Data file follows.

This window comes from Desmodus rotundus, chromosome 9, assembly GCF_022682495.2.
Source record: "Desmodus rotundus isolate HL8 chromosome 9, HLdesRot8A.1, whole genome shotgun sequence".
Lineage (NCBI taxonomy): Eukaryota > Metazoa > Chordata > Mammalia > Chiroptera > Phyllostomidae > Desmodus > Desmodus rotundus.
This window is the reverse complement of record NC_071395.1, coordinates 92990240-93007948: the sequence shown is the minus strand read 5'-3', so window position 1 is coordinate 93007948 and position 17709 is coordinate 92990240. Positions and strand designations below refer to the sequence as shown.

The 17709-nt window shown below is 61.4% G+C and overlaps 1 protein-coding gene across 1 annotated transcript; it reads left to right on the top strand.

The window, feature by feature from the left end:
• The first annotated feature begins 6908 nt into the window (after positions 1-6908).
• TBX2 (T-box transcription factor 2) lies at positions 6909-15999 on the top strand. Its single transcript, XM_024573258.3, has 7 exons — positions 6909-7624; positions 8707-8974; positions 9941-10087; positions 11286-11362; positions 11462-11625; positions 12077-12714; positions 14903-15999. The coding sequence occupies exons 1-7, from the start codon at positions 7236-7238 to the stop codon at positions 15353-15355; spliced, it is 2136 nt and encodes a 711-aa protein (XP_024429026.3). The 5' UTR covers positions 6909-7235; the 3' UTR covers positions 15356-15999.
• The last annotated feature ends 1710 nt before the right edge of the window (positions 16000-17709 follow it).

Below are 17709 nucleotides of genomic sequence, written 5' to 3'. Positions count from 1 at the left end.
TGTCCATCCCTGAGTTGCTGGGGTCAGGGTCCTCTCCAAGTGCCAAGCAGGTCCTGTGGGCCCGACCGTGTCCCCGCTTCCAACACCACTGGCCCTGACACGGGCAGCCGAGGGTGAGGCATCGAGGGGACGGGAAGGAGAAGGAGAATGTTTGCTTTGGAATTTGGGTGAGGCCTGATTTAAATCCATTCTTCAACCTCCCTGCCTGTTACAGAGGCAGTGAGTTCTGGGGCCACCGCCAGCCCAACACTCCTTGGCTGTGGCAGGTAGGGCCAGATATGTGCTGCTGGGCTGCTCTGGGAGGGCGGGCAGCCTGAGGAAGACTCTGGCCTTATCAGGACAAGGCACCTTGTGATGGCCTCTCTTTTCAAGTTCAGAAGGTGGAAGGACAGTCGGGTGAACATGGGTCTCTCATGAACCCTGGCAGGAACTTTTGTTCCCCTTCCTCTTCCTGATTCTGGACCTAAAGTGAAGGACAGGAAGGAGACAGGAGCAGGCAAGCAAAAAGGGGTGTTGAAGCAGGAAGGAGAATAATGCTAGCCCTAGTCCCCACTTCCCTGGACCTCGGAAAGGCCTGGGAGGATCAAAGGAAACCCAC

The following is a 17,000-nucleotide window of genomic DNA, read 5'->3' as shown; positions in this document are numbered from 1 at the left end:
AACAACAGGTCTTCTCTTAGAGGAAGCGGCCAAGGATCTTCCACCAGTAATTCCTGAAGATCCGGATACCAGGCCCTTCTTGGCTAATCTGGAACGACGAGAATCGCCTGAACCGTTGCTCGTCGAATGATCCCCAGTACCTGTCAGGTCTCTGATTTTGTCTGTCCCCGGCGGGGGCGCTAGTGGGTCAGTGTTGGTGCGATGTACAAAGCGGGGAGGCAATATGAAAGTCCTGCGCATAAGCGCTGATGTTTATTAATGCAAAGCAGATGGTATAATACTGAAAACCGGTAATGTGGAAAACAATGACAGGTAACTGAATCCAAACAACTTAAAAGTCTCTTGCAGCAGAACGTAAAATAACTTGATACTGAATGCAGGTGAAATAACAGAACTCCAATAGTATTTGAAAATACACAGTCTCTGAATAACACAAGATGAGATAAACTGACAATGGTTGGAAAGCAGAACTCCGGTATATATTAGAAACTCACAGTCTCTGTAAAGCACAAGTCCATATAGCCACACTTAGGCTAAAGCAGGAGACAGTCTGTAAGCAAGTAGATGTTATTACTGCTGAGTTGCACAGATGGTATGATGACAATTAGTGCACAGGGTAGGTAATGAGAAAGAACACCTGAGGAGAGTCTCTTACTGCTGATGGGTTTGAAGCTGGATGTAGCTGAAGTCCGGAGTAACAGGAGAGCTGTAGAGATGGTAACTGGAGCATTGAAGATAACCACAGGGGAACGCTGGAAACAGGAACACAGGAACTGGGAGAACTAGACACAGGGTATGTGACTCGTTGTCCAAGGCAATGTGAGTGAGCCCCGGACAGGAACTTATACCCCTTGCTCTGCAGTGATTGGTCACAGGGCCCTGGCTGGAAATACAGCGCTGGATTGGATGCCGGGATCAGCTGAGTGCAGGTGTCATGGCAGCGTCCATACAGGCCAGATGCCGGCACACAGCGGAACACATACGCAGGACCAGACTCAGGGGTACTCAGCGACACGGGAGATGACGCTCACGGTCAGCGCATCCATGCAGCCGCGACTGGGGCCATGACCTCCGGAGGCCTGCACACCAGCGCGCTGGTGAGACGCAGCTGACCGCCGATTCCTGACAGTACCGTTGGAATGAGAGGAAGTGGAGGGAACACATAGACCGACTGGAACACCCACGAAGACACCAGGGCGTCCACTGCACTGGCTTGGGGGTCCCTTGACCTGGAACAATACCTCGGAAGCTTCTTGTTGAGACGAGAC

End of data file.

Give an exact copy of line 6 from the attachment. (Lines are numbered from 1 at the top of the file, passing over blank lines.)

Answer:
The window, feature by feature from the left end: